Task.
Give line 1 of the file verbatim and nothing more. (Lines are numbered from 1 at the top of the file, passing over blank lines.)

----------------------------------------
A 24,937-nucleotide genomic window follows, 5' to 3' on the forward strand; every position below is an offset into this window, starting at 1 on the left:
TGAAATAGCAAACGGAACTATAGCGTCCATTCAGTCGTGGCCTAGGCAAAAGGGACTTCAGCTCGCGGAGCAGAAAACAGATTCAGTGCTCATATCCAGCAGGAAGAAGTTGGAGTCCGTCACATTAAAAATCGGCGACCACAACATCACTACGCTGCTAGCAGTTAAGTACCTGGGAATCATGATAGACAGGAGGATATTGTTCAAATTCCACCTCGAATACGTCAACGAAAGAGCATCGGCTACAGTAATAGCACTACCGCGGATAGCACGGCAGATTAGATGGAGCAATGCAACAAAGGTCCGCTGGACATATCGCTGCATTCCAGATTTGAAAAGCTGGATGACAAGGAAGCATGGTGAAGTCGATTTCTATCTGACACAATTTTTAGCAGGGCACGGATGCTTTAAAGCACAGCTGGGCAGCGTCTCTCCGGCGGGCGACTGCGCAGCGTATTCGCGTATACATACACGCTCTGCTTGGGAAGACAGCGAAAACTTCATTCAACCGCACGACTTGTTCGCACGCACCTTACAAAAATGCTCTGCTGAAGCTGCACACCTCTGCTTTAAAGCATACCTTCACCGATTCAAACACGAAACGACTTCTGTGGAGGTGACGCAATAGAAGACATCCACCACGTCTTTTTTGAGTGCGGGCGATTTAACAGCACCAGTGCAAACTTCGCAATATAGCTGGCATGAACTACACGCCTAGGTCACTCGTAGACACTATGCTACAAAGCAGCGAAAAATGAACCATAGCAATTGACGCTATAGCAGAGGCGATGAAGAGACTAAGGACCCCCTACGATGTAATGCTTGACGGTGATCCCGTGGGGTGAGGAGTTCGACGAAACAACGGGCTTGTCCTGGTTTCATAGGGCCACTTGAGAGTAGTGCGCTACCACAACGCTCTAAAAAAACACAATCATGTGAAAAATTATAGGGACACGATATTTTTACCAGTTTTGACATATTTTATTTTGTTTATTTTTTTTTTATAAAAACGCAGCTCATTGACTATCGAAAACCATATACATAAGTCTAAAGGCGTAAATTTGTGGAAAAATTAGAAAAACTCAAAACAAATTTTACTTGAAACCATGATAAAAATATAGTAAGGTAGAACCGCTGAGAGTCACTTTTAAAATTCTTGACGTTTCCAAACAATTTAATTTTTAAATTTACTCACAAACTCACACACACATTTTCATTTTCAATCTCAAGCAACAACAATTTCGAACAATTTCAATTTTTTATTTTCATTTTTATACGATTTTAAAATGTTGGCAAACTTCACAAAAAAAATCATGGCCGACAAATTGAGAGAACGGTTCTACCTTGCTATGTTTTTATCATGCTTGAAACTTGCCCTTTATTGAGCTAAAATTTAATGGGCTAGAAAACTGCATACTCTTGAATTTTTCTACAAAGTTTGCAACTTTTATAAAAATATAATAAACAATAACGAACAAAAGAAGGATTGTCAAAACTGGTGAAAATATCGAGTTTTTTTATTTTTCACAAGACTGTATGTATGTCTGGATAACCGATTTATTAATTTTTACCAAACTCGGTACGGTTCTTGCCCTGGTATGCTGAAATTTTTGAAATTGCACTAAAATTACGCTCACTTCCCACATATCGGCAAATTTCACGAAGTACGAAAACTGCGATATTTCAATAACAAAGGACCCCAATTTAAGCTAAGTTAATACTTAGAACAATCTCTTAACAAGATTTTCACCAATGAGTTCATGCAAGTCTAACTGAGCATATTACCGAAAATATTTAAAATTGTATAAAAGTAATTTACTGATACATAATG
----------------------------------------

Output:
A 24,937-nucleotide genomic window follows, 5' to 3' on the forward strand; every position below is an offset into this window, starting at 1 on the left: